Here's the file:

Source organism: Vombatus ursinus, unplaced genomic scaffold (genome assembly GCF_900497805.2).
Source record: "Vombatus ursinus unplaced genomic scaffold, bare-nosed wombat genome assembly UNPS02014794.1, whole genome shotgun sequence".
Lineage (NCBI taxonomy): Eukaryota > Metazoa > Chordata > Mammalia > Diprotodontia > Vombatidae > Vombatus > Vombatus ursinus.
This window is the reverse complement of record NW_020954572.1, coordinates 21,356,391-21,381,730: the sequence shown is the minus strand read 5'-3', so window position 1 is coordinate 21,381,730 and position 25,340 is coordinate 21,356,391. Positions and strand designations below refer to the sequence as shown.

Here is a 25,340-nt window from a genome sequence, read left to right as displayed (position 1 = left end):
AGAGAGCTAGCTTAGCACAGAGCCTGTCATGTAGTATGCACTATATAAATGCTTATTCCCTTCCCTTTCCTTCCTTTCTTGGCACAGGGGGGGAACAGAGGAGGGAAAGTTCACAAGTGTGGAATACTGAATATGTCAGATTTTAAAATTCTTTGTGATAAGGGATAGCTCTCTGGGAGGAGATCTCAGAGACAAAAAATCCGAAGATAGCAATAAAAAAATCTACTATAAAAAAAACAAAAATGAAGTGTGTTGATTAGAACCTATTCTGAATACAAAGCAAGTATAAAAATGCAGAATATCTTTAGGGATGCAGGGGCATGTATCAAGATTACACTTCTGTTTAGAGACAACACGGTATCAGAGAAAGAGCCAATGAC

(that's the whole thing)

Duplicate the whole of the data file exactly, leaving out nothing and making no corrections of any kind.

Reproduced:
Source organism: Vombatus ursinus, unplaced genomic scaffold (genome assembly GCF_900497805.2).
Source record: "Vombatus ursinus unplaced genomic scaffold, bare-nosed wombat genome assembly UNPS02014794.1, whole genome shotgun sequence".
Lineage (NCBI taxonomy): Eukaryota > Metazoa > Chordata > Mammalia > Diprotodontia > Vombatidae > Vombatus > Vombatus ursinus.
This window is the reverse complement of record NW_020954572.1, coordinates 21,356,391-21,381,730: the sequence shown is the minus strand read 5'-3', so window position 1 is coordinate 21,381,730 and position 25,340 is coordinate 21,356,391. Positions and strand designations below refer to the sequence as shown.

Here is a 25,340-nt window from a genome sequence, read left to right as displayed (position 1 = left end):
AGAGAGCTAGCTTAGCACAGAGCCTGTCATGTAGTATGCACTATATAAATGCTTATTCCCTTCCCTTTCCTTCCTTTCTTGGCACAGGGGGGGAACAGAGGAGGGAAAGTTCACAAGTGTGGAATACTGAATATGTCAGATTTTAAAATTCTTTGTGATAAGGGATAGCTCTCTGGGAGGAGATCTCAGAGACAAAAAATCCGAAGATAGCAATAAAAAAATCTACTATAAAAAAAACAAAAATGAAGTGTGTTGATTAGAACCTATTCTGAATACAAAGCAAGTATAAAAATGCAGAATATCTTTAGGGATGCAGGGGCATGTATCAAGATTACACTTCTGTTTAGAGACAACACGGTATCAGAGAAAGAGCCAATGAC